To be honest I would think that many people reading this article may not have set out to be whiskey collectors, it just kinda happens! We buy a few bottles of whiskey that we really like and keep as our favorite to drink later, we also then see a bottle of two that we buy for keeping for a future special occasion. We also might buy a unique bottle to put away that might be worth something someday. Before you know it you have 15 bottles stuck in the bottom of the wardrobe and are wondering am I now a whiskey collector?
Alternatively you may be an organised,fully focused whiskey collector and you purposely and determinedly develop your collection with a specific plan in mind.
Is there a difference between the accidental and the serial collector? what are the differences? Does it matter, we believe it does. Given the fact that over a period of months or years you can have spent a serious amount of money on whiskey, it is crucial to consider the issues involved. Even if you didn’t consciously decide to be a collector you may end up becoming one!
Buy what you like drinking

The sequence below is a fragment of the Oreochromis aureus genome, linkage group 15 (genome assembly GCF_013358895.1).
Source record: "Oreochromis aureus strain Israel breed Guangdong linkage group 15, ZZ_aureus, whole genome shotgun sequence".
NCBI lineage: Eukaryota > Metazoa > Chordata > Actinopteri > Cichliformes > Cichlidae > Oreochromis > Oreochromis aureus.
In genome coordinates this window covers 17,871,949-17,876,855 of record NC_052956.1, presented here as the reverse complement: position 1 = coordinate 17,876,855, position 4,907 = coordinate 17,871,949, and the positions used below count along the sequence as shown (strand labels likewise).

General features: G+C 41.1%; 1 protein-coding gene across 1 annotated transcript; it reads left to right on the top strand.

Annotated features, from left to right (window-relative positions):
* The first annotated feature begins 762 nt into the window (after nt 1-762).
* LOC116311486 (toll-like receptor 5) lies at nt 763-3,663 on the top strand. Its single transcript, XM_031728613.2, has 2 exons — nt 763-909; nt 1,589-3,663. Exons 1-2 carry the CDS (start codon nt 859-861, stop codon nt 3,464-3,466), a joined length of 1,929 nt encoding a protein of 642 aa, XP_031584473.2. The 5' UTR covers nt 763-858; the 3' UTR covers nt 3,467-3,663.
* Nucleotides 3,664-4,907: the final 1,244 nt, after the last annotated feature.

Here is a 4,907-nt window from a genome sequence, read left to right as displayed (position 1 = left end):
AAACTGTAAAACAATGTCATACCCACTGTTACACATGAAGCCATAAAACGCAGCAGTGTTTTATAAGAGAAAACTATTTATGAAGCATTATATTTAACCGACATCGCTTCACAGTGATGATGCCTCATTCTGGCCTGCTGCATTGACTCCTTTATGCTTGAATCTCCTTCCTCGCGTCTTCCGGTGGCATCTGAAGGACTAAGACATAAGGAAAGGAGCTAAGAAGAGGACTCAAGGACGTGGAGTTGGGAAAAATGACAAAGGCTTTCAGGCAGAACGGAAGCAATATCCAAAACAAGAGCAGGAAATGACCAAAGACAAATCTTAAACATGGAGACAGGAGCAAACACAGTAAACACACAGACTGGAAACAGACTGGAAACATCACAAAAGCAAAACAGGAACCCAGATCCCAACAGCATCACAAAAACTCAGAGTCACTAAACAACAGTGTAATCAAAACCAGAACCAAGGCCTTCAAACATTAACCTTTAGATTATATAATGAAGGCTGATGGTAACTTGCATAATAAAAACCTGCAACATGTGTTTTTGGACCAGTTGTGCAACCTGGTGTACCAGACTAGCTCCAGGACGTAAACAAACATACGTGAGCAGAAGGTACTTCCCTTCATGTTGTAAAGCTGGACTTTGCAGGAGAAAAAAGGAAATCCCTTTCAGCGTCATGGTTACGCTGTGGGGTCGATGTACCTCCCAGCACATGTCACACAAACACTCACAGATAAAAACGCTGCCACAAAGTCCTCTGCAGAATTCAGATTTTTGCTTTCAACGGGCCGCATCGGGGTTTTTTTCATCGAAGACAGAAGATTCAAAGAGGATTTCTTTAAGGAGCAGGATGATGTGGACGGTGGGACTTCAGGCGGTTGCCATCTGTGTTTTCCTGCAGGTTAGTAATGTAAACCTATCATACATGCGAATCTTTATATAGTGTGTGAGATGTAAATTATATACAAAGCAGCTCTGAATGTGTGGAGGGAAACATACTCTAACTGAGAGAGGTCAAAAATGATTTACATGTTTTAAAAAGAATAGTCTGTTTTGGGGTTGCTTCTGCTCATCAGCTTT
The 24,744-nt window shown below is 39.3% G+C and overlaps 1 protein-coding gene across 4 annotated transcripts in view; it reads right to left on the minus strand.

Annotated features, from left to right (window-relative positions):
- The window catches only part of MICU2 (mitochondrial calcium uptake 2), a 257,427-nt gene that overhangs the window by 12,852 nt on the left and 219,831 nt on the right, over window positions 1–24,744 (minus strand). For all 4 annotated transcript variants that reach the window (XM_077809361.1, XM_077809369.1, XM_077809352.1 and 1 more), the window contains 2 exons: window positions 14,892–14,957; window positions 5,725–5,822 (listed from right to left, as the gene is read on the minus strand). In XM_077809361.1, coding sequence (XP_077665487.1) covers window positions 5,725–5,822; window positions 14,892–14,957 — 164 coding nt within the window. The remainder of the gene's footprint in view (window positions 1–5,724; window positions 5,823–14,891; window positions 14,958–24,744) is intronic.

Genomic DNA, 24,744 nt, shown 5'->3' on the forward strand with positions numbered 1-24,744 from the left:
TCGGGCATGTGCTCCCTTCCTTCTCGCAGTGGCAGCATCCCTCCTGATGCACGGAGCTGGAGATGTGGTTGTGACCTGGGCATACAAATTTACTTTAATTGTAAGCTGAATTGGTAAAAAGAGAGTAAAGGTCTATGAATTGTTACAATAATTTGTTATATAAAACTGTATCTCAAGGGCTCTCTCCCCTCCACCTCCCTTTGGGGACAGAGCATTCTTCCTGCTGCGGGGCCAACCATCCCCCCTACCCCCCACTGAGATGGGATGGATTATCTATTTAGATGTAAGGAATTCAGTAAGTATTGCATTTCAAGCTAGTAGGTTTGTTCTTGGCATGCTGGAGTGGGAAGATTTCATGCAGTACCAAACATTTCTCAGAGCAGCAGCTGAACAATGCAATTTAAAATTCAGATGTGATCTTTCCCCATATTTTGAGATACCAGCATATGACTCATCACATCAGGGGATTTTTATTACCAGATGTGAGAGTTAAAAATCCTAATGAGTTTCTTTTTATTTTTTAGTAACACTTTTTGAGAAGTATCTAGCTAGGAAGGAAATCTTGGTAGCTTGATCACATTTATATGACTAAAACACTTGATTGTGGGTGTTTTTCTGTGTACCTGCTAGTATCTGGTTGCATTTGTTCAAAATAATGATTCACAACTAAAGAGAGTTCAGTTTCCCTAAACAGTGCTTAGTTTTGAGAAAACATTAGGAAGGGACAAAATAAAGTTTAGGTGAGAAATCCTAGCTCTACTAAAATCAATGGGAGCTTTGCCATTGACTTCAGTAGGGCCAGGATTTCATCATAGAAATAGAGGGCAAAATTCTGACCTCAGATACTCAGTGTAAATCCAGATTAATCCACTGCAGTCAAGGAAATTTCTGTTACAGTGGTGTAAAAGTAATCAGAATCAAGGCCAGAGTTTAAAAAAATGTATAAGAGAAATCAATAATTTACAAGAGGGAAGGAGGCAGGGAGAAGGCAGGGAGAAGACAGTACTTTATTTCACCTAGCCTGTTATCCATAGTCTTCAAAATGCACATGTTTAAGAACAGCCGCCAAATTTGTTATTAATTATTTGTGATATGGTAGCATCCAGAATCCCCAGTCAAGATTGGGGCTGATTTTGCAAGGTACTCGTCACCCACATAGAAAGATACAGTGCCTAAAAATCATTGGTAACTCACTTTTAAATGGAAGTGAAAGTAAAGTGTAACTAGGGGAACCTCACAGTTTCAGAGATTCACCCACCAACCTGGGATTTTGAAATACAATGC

One important question is, should you only collect what you personally like? If the bottom falls out of the whiskey market and you can’t sell them, you can always drink the bottles and enjoy them. I remember this advice I received when interested in a previous collectible I had a passion for and that was buy what you like, which is fine advice if you are simply buying for personal pleasure and are not concerned with recouping your money. However if you are buying with an eye on future value and you have poor taste and collect unpopular or out of fashion items, well then you are stuck with them.
GoldenRule #1 If you are consciously deciding to be a collector become as informed as possible on selected targets and collect for the marketplace not simply for your personal pleasure.
A great friend of mine gave me advice and that was to buy only what you are willing to drink and make sure to buy (a few only!) extra bottles of those that you will really enjoy in the future. Great advice and frankly you can save a lot of money and hassle doing just that.